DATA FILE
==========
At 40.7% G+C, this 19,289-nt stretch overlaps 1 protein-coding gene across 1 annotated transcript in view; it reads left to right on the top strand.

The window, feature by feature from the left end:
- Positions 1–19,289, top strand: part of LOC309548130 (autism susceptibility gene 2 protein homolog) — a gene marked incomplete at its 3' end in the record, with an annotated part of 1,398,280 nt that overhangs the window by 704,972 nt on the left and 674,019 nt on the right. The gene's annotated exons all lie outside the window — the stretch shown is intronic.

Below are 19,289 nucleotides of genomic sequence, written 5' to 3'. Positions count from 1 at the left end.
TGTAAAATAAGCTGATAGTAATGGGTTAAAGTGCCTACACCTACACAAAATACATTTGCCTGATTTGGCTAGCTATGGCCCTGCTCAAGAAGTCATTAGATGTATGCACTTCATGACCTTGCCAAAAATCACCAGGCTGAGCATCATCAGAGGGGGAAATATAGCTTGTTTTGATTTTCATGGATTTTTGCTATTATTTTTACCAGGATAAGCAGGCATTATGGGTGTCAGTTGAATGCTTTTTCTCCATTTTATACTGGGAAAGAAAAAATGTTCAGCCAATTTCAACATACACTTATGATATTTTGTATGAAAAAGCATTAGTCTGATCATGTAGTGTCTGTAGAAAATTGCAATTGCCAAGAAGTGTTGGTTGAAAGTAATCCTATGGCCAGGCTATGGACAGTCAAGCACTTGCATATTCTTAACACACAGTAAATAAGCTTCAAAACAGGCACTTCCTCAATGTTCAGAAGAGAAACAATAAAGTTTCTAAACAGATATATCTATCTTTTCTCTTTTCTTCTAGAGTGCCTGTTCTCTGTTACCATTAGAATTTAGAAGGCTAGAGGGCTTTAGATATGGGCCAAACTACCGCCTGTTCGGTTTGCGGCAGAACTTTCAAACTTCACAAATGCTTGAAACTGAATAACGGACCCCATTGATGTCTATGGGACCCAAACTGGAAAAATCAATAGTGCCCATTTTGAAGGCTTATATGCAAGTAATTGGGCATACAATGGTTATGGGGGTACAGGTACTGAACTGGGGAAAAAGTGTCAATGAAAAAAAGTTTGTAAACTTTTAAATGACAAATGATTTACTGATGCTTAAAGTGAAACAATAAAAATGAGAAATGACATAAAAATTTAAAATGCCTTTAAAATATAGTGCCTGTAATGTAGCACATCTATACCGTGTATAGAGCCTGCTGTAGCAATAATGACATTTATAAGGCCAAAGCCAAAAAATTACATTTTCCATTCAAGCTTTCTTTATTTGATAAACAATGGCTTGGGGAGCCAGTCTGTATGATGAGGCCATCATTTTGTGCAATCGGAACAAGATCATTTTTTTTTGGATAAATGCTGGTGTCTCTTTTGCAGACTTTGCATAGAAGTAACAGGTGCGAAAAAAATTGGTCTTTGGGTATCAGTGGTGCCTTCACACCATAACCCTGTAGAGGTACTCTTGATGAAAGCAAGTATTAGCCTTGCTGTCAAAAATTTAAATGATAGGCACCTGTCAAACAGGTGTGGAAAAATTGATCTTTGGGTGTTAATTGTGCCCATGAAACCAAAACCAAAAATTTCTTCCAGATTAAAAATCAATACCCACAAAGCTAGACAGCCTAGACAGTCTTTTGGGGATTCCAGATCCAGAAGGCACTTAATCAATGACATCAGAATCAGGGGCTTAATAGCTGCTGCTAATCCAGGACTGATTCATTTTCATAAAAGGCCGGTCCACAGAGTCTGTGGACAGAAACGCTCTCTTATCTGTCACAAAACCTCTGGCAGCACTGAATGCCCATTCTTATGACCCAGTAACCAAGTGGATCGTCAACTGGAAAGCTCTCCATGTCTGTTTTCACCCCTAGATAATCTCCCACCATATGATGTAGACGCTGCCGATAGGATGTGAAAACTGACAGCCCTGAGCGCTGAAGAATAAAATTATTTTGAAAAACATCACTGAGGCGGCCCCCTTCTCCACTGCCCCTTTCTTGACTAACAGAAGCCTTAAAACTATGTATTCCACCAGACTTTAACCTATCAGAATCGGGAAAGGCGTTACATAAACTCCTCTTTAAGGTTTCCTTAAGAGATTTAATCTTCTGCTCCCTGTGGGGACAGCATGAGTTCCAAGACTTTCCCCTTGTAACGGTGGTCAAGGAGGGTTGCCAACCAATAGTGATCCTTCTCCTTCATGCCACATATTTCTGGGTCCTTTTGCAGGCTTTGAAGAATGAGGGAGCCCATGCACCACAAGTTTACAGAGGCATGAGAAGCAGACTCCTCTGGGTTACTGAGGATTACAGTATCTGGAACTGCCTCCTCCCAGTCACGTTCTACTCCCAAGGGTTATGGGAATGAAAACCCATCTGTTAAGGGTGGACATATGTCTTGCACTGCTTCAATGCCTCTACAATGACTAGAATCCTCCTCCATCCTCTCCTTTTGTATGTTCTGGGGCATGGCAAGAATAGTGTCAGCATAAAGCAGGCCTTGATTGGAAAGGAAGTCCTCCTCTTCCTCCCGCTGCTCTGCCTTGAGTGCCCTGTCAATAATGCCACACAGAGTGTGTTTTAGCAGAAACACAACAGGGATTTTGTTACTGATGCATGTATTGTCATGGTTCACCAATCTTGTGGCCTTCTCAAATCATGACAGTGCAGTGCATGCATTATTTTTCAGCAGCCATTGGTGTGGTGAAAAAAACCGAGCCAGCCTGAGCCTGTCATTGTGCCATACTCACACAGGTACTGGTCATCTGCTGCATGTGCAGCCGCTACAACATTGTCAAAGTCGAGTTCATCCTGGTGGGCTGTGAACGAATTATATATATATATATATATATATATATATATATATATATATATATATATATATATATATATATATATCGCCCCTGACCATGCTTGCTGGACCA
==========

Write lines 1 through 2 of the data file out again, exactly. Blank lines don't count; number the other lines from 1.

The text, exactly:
At 40.7% G+C, this 19,289-nt stretch overlaps 1 protein-coding gene across 1 annotated transcript in view; it reads left to right on the top strand.

The window, feature by feature from the left end: